Canada Plug-In Electric Car Sales August 2015


Chevy Volt

Chevy Volt

Nissan LEAF

Nissan LEAF

It’s time once again to take a look at plug-in electric vehicle sales in Canada.

The Chevrolet Volt had a break out month in June to a remarkable 120 units. Volt sales shot up even higher in July with 150 units sold. And then in August sales increased again, with 167 Volts sold.

For the Nissan LEAF back in April it set an all-time record for single-month sales in Canada with 127 EVs sold, then selling over 100 copies through June, but in July, LEAF sales fell to 94 sold for the month. August provided a return to three-digit sales with 124 LEAFs sold.

Turning our attention to the Tesla Model S, we see that in March the all-time was set with 250 sold before falling under 200 units for a couple months (167,178) before the company had another remarkable month in June with 242 units sold.  With the our projected pullback (via the Monthly Scorecard) in July for North America, Canada’s 148 sold reflected that move.  In the same token, although August’s figures aren’t available yet, but we again estimated total Tesla North American deliveries overall were lower than normal during the month (before an expected rebound in September), so we estimate Model S sales around ~140 units in August.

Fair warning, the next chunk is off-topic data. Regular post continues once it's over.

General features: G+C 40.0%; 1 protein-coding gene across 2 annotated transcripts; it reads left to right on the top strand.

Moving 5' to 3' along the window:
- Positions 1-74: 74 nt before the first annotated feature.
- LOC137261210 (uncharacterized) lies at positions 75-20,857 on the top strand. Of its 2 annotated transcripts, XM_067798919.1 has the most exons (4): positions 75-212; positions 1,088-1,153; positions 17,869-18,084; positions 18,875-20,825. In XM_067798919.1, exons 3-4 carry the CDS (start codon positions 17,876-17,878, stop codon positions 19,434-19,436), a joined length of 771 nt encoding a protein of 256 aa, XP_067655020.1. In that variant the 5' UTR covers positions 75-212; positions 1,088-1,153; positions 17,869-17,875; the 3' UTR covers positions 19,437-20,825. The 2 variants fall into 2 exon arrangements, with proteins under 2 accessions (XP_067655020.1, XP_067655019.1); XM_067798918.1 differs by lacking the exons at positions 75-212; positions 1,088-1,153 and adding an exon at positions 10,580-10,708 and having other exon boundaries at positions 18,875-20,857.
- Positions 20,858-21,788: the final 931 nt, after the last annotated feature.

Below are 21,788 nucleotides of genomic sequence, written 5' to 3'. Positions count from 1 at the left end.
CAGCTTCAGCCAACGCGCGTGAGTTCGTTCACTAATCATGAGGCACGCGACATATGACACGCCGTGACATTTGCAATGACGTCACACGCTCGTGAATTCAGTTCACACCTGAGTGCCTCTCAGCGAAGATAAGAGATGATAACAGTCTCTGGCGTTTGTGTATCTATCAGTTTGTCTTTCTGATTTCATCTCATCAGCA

Meanwhile, sales of the BMW i3 remained higher than usual with 46 units sold in August. Typical monthly volume is in the 20-30 unit range, but the past 5 months have seen sales at above the typical volume.

The BMW i3 with the new color Fluid Black

The BMW i3 with the new color Fluid Black

The Mitsubishi i-MiEV normally has monthly sales in Canada in the single digits, and again sold 7 units in August in Canada. That’s down from the 8 units sold in July.

Here are the rest of the August’s results from the typically low-volume sellers in Canada:

  • Toyota Prius Plug-In Hybrid: Unknown at this time, no longer reported for Canada (We estimate ~5-10 units)
  • Cadillac ELR: 1
  • Ford’s PHEV sales are unknown at this time. Typical monthly volume is ~ 15 C-Max Energis and ~15 Fusion Energis.